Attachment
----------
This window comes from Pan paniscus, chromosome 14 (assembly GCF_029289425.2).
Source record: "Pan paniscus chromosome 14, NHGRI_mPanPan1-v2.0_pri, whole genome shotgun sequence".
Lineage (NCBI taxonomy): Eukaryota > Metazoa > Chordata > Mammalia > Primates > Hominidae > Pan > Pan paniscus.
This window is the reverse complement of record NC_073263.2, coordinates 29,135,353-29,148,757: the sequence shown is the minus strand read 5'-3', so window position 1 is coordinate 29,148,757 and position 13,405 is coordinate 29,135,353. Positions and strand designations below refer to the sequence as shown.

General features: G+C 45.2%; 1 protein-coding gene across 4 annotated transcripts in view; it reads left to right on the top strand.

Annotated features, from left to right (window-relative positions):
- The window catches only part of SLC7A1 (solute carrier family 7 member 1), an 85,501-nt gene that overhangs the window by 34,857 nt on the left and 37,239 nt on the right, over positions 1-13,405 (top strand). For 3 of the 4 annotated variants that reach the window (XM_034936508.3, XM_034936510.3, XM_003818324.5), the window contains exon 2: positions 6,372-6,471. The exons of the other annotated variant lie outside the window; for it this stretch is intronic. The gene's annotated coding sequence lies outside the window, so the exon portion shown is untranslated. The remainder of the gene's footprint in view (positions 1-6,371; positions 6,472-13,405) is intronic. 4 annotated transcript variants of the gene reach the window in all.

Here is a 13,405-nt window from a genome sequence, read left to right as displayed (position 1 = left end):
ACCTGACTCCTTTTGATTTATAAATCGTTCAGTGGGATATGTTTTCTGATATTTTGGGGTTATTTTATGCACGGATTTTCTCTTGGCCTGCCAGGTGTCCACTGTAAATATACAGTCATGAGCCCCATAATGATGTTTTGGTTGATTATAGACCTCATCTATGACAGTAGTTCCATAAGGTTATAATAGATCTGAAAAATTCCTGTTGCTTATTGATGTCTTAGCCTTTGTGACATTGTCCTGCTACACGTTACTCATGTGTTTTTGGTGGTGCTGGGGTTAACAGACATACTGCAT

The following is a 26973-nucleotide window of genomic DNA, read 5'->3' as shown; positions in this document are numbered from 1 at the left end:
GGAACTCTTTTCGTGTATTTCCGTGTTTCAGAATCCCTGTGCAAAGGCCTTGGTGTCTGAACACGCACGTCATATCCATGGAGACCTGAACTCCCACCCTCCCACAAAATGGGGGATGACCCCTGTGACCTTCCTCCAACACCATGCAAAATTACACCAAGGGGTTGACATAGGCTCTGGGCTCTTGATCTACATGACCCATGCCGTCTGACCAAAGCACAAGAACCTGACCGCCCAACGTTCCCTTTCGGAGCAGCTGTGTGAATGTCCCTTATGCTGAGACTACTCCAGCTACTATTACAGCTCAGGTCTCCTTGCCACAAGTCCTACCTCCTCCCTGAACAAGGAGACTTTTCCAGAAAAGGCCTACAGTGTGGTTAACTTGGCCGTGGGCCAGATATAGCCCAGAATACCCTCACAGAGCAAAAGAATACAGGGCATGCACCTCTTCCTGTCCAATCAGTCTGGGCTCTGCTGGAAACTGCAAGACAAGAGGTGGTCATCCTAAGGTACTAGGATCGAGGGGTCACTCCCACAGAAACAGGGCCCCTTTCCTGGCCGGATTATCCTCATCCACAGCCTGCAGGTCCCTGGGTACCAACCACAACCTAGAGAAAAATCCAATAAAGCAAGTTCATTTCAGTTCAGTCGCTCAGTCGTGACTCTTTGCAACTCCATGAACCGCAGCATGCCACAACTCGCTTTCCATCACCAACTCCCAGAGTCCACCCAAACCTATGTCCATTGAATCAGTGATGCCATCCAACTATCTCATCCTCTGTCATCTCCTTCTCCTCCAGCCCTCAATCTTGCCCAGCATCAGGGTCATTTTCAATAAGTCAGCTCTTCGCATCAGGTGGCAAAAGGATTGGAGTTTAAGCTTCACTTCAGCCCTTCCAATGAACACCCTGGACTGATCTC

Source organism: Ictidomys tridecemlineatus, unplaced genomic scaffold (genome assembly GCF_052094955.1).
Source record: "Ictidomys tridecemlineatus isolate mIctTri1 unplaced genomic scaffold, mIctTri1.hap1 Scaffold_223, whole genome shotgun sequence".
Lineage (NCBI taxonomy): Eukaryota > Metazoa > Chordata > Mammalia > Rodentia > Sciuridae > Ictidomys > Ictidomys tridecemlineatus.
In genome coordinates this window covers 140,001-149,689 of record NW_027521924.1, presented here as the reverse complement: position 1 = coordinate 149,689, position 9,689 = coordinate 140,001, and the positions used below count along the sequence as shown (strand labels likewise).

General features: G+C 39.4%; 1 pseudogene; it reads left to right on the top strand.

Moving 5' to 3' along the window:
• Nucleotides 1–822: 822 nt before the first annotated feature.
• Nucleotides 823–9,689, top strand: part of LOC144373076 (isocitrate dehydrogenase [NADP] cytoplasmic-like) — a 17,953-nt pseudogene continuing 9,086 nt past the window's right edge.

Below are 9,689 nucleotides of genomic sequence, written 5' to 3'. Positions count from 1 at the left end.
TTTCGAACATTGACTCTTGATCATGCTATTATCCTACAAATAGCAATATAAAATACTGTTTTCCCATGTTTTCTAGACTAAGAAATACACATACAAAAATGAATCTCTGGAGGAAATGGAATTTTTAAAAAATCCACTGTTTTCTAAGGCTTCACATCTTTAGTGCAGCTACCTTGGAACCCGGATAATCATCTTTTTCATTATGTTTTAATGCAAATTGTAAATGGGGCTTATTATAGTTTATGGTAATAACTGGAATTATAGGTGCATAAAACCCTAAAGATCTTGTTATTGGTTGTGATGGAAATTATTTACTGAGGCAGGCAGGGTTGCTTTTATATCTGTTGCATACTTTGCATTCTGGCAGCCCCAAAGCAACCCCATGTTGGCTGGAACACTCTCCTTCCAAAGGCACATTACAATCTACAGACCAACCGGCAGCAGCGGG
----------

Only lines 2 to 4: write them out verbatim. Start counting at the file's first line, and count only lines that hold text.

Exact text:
Source record: "Pan paniscus chromosome 14, NHGRI_mPanPan1-v2.0_pri, whole genome shotgun sequence".
Lineage (NCBI taxonomy): Eukaryota > Metazoa > Chordata > Mammalia > Primates > Hominidae > Pan > Pan paniscus.
This window is the reverse complement of record NC_073263.2, coordinates 29,135,353-29,148,757: the sequence shown is the minus strand read 5'-3', so window position 1 is coordinate 29,148,757 and position 13,405 is coordinate 29,135,353. Positions and strand designations below refer to the sequence as shown.